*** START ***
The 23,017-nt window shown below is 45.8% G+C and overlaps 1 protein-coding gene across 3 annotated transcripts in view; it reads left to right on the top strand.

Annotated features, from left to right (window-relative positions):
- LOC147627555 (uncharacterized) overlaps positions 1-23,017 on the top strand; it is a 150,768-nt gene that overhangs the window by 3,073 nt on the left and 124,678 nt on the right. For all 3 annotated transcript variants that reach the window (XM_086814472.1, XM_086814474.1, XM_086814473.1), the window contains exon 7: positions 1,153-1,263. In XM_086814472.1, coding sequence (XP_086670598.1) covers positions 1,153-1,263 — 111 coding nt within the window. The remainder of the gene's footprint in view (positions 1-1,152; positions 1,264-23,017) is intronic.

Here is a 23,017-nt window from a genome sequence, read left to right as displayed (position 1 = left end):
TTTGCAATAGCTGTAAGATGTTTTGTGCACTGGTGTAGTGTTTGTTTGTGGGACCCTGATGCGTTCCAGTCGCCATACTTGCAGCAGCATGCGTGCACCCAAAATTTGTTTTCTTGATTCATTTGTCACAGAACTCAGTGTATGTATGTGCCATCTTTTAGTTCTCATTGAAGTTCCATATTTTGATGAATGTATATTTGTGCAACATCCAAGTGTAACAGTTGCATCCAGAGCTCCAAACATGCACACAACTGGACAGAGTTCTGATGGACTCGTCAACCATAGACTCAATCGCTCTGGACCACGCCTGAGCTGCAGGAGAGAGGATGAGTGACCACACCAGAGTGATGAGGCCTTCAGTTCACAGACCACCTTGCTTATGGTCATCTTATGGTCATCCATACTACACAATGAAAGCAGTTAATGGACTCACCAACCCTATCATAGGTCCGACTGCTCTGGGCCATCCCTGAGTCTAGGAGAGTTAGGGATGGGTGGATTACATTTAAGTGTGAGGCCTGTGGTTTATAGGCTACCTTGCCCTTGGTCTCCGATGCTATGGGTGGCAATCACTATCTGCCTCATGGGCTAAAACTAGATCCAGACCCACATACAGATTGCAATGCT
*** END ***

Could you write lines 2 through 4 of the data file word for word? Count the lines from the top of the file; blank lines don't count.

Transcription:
Annotated features, from left to right (window-relative positions):
- LOC147627555 (uncharacterized) overlaps positions 1-23,017 on the top strand; it is a 150,768-nt gene that overhangs the window by 3,073 nt on the left and 124,678 nt on the right. For all 3 annotated transcript variants that reach the window (XM_086814472.1, XM_086814474.1, XM_086814473.1), the window contains exon 7: positions 1,153-1,263. In XM_086814472.1, coding sequence (XP_086670598.1) covers positions 1,153-1,263 — 111 coding nt within the window. The remainder of the gene's footprint in view (positions 1-1,152; positions 1,264-23,017) is intronic.

Here is a 23,017-nt window from a genome sequence, read left to right as displayed (position 1 = left end):